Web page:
Exploitation of Female Migrant Workers: Qatar World Cup

Since 2010, Qatar has been preparing for the World Cup. For the past decade, the government has been rapidly developing its infrastructure. Qatar has recruited migrant workers to build these stadiums and hotels through the Kafala system and recruitment organizations in migrant host countries. Kafala is a system where migrants can come to a country under the supervision of a sponsor. Even though the evolution of the Kafala system is disputed, generally dominant narratives fail to acknowledge how the legacy of British colonialism marginalizes migrants and necessitates a strong dependence on migrant labor. Under Kafala states reassign control over a migrant’s status to the individual or company employing them. Unfortunately, lacking legal protection allows for a high degree of exploitation by public private Qatari companies, as well as private citizens employing migrant workers in their homes.  

Dangerous working conditions often lead to traumatic and even deadly circumstances for migrants. Many migrant workers toiled under extreme heat for over eighteen hours a day preparing for the 2022 World Cup. According to The International Labor Organization, 50 workers lost their lives in 2020 and just over 500 were severely injured, with 37,600 suffering mild to moderate injuries. Furthermore, the industries are highly segmented by gender. While male migrants work typically in manual labor or construction, female migrants work in hospitality and as domestic workers. This labor market segmentation in industry has exacerbated existing labor rights issues. Female migrants have been the target of horrific physical and sexual abuse. Human Rights Watch has documented stories of migrants working under these obscene conditions.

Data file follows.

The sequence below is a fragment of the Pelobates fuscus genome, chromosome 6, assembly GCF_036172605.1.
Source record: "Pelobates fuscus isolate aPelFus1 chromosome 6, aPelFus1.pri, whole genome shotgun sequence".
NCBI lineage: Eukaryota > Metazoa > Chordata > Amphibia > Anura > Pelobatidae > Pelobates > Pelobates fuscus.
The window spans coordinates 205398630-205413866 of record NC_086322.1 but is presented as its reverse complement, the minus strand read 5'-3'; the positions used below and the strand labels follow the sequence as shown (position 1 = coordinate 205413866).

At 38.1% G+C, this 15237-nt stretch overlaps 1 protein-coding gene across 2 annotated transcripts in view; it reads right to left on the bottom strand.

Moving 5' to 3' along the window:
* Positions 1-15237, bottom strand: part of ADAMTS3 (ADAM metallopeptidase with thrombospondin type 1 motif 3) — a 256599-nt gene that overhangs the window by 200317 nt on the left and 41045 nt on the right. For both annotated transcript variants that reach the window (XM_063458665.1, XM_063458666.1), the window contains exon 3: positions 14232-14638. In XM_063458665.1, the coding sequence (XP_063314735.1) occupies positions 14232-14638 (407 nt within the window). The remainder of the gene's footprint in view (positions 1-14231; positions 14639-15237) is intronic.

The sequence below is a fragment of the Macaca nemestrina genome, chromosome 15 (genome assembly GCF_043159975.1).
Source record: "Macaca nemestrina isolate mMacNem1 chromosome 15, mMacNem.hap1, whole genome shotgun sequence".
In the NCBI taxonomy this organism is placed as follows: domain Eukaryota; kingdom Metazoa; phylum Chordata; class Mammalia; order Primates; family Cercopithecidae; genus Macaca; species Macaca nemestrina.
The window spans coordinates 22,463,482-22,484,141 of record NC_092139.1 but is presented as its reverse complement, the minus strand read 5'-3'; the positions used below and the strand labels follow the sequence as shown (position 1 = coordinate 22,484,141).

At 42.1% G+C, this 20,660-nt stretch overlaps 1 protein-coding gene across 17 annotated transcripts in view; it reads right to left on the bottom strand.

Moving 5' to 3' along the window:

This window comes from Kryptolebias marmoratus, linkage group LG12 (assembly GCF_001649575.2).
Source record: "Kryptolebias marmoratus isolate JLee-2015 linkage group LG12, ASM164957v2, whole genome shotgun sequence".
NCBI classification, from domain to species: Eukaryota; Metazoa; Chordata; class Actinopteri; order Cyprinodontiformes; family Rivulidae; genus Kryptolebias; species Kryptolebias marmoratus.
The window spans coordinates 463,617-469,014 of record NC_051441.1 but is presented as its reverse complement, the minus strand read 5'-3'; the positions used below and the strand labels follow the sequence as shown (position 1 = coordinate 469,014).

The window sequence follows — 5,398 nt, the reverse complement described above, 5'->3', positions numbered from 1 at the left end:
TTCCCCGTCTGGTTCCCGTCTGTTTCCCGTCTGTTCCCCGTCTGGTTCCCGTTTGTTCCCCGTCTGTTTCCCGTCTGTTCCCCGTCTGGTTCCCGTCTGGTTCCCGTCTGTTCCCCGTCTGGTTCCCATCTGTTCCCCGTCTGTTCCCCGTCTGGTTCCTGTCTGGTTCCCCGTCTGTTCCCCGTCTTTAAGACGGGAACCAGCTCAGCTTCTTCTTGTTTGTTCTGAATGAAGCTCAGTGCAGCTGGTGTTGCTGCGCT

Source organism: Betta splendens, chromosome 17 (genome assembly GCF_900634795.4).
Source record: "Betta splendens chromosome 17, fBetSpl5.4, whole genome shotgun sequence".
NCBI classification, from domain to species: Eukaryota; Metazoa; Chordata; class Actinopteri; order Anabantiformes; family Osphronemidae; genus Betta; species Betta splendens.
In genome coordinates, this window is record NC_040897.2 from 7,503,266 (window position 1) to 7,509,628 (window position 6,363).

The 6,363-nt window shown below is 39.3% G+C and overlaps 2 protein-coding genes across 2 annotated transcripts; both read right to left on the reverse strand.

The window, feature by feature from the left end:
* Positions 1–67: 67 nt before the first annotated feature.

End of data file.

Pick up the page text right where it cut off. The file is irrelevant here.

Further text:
Reina, a 45-year-old migrant, describes how long hours have put her safety at risk.  

 “I went to sleep at 1am, and at 3am the 17-year-old daughter woke me up asking me to go and buy her a Red Bull. Then at 5.30am I started my usual working day, washing the car and preparing to drive the kids to school… at 10pm I crashed the car into the wall.”